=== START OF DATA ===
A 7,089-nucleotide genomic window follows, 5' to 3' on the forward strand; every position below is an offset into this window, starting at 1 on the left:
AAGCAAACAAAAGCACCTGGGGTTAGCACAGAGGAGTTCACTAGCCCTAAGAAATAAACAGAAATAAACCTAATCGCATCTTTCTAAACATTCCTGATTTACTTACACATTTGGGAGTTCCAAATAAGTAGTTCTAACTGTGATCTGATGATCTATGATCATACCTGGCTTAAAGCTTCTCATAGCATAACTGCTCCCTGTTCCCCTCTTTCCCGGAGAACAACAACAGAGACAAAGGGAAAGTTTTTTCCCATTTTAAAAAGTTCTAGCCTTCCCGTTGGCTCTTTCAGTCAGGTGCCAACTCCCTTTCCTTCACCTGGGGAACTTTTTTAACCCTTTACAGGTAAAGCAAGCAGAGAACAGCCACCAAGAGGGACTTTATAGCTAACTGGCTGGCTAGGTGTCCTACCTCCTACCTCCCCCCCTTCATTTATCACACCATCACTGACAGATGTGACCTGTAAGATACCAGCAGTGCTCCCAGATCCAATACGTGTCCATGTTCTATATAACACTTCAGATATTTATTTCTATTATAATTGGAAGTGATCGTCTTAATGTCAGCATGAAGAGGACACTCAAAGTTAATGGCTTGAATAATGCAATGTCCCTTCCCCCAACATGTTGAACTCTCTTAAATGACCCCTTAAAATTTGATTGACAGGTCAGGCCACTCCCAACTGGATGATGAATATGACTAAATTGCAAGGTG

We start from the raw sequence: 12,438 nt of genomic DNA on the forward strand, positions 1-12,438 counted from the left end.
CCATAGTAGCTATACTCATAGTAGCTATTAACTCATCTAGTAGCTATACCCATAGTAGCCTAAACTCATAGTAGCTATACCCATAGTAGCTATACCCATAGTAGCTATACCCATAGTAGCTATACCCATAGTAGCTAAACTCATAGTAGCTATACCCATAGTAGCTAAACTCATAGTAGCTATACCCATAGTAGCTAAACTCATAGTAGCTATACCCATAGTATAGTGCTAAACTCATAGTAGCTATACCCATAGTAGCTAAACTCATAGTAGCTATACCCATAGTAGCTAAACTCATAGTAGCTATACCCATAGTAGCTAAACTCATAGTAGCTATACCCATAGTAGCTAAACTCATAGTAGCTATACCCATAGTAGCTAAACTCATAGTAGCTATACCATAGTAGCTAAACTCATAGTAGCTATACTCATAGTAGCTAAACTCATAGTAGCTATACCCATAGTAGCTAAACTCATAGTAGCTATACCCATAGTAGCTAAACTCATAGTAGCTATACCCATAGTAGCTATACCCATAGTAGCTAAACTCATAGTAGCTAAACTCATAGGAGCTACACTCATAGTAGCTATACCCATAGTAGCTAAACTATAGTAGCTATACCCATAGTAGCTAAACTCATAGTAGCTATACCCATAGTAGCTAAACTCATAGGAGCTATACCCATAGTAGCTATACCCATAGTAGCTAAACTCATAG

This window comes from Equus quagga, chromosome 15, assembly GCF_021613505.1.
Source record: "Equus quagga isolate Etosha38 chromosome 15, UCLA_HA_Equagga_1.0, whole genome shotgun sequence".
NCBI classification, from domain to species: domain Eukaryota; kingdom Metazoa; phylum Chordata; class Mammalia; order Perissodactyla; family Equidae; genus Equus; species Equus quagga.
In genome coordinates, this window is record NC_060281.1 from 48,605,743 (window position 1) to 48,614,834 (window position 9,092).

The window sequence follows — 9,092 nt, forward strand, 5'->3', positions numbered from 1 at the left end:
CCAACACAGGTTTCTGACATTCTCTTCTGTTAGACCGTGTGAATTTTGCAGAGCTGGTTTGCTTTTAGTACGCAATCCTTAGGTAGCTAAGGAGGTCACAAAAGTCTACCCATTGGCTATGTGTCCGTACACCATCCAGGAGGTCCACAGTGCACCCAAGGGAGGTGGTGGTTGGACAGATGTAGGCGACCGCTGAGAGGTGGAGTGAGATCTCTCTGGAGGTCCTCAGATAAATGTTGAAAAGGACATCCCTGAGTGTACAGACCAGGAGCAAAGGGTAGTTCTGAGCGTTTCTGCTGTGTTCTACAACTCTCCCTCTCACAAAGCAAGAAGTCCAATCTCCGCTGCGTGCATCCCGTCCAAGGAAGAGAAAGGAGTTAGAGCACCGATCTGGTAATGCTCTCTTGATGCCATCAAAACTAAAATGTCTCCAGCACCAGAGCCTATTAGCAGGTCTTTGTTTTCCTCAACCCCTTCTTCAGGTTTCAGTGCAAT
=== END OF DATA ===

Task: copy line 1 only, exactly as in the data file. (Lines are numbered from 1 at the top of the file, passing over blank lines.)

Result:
A 7,089-nucleotide genomic window follows, 5' to 3' on the forward strand; every position below is an offset into this window, starting at 1 on the left: